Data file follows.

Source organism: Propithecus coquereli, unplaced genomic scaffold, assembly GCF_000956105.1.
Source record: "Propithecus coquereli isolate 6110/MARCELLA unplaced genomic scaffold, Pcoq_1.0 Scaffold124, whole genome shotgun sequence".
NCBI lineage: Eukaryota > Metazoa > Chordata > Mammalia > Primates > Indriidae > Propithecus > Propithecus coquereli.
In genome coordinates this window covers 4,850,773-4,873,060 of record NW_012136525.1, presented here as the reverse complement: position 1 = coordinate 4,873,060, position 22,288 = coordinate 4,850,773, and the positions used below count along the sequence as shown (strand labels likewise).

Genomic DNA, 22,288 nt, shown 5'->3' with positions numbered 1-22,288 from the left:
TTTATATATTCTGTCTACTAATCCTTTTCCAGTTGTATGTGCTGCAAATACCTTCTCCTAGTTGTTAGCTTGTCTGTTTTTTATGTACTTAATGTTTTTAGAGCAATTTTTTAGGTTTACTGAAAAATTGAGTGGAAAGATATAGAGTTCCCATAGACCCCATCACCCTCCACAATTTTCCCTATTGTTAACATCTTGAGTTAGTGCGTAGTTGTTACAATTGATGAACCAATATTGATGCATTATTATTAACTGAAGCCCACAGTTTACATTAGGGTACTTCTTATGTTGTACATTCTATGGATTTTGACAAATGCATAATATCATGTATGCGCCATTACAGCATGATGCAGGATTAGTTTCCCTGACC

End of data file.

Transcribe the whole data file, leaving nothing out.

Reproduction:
Source organism: Propithecus coquereli, unplaced genomic scaffold, assembly GCF_000956105.1.
Source record: "Propithecus coquereli isolate 6110/MARCELLA unplaced genomic scaffold, Pcoq_1.0 Scaffold124, whole genome shotgun sequence".
NCBI lineage: Eukaryota > Metazoa > Chordata > Mammalia > Primates > Indriidae > Propithecus > Propithecus coquereli.
In genome coordinates this window covers 4,850,773-4,873,060 of record NW_012136525.1, presented here as the reverse complement: position 1 = coordinate 4,873,060, position 22,288 = coordinate 4,850,773, and the positions used below count along the sequence as shown (strand labels likewise).

Genomic DNA, 22,288 nt, shown 5'->3' with positions numbered 1-22,288 from the left:
TTTATATATTCTGTCTACTAATCCTTTTCCAGTTGTATGTGCTGCAAATACCTTCTCCTAGTTGTTAGCTTGTCTGTTTTTTATGTACTTAATGTTTTTAGAGCAATTTTTTAGGTTTACTGAAAAATTGAGTGGAAAGATATAGAGTTCCCATAGACCCCATCACCCTCCACAATTTTCCCTATTGTTAACATCTTGAGTTAGTGCGTAGTTGTTACAATTGATGAACCAATATTGATGCATTATTATTAACTGAAGCCCACAGTTTACATTAGGGTACTTCTTATGTTGTACATTCTATGGATTTTGACAAATGCATAATATCATGTATGCGCCATTACAGCATGATGCAGGATTAGTTTCCCTGACC